I need a bit of guidance

So, currently we deploy MSI's by manually incorporating some info (a token), what happens is: i get mailed a token, i add it to some xml, then run a batch file that compiles the files into an MSI. Then i return the MSI for deployment by the enduser.

I am thinking, this can be automated as well. perhaps like so: someone opens https://msiserver/reallylongtokeninformation then a rust web framework takes "reallylongtokeninformation" and puts it in an xml file, and then executes the batchfile. after which it returns the msi to the user for download?

So, would you do it like this? Or are there perhaps better ways to do this? Which framework is better for me? There are really awesome ones out there like Rocket, Tokio, Warp.. but are these suited for beginners like myself?

This seems like a very simple one-off task so basically any framework that can handle requests and send responses will be sufficient. You should probably not bother with async frameworks, for the same reason – the code will be simpler when written in a blocking style.

(I'm assuming you don't need async because if you were able to do it manually so far, then there isn't enough computation or I/O for async to result in any significant speedup.)

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indeed async is not needed, it'll be a wonder if we need to do this multiple times a day, let alone multiple times an hour :slight_smile: I would think that in essence its no different from building a simple blog? But instead of getting data from a database and return a html object, i'd run some commandline commands and return a binary object?

Indeed. Ideally, you would set up a separate temporary directory each time you handle such a request, and then clean it up once you are done. This would ensure that the batch script to be run always sees a consistent state and nothing else on the filesystem interferes with it.

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First things first, i need to create a basic webserver :slight_smile:

An alternative would be to automate your existing email-based process. You can have a static web page with an HTML form which sends its results to a mailto: url. This will ensure that the received requests are all in a standard format, and you won't have to deal with the network transport.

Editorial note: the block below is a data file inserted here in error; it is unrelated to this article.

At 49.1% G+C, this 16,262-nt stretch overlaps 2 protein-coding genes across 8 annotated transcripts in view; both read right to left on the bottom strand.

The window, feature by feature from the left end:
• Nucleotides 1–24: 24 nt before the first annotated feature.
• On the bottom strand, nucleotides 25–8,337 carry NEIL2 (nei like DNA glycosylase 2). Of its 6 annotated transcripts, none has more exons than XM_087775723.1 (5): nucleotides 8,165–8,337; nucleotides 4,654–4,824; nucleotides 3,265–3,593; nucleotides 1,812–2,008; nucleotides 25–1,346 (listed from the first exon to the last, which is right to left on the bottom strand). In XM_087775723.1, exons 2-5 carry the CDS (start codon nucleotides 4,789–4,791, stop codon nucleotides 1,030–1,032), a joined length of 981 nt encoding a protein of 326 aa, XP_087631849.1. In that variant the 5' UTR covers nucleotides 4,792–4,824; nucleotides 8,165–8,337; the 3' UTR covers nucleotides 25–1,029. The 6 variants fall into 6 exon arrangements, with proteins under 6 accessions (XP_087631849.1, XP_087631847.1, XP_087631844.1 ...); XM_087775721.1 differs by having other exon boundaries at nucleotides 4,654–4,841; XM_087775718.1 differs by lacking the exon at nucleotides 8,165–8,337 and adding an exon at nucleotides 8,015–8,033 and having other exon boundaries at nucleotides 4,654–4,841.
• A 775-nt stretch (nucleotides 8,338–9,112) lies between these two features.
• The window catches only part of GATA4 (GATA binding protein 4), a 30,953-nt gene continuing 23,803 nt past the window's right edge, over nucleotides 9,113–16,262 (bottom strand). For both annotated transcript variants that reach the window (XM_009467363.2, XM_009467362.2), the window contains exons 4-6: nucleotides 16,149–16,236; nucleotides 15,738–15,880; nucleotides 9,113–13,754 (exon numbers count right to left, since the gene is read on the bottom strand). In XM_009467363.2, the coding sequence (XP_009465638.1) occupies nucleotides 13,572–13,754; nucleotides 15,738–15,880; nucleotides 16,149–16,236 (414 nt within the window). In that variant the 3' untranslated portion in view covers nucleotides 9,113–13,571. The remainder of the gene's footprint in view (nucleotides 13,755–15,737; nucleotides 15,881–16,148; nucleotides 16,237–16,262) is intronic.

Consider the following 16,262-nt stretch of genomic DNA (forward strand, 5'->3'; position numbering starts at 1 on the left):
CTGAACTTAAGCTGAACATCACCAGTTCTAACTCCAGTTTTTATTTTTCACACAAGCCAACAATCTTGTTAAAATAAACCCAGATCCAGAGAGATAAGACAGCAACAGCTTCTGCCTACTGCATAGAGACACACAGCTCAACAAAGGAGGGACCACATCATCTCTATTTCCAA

You can then set up a cron job on a server somewhere that periodically checks the mailbox, processes the pending requests, and emails back the resulting files.

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okay, i found Rouille which seems easy enough :slight_smile: now i need to learn how to copy files from a source dir into a temp dir which seems easy enough when you have statics dirs, but ofcourse i want the temp dir to have the token name (to avoid problems with other cases) like so: rust docs about copy but this example uses static foldernames, i imagine i cant simply swap them out for dynamic ones?

You shouldn't name your temporary directories yourself. It's surprisingly hard to correctly (i.e., atomically, uniquely, without an attacker to be able to intervene, etc.) create temporary directories. You should likely use an existing solution for creating temporary directories with random names, e.g. tempfile::tempdir().

Why couldn't you?

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This seems nice!
Currently i have this:

#![allow(unreachable_code)]
#[macro_use]
extern crate rouille;

fn main() {
    println!("Now listening on localhost:8000");
    rouille::start_server("localhost:8000", move |request| {
        router!(request,

                (GET) (/{id: String}) => {
                // 1: copy files to temp dir
                // Create a directory inside of `std::env::temp_dir()`
                // 2: write data with id from url into xml
                // 3: run command to compile files into msi (must be done on windows)
                // 4: return the MSI for the user to download

                 // let file = File::open("test.msi").unwrap();
                 // Response::from_file("application/x-msi", file)
                 rouille::Response::text(format!("hello, {}", id))
                 },

            // The code block is called if none of the other blocks matches the request.
            // We return an empty response with a 404 status code.
            _ => rouille::Response::empty_404()
        )
    });
}

So, i would create a function (because tempdir wants to return something, i can't use it inside the (GET) block correct?) to make a temp dir, then use the standard FS tools to copy files into it, write the XML with the token in this directory, then run a batch file and use the rouille::Response::from_file to return the build MSI?

I have no idea how rouille works, but usually the point of a function (at least partially) is to return a value. I can't imagine why you couldn't call arbitrary functions in request handlers.

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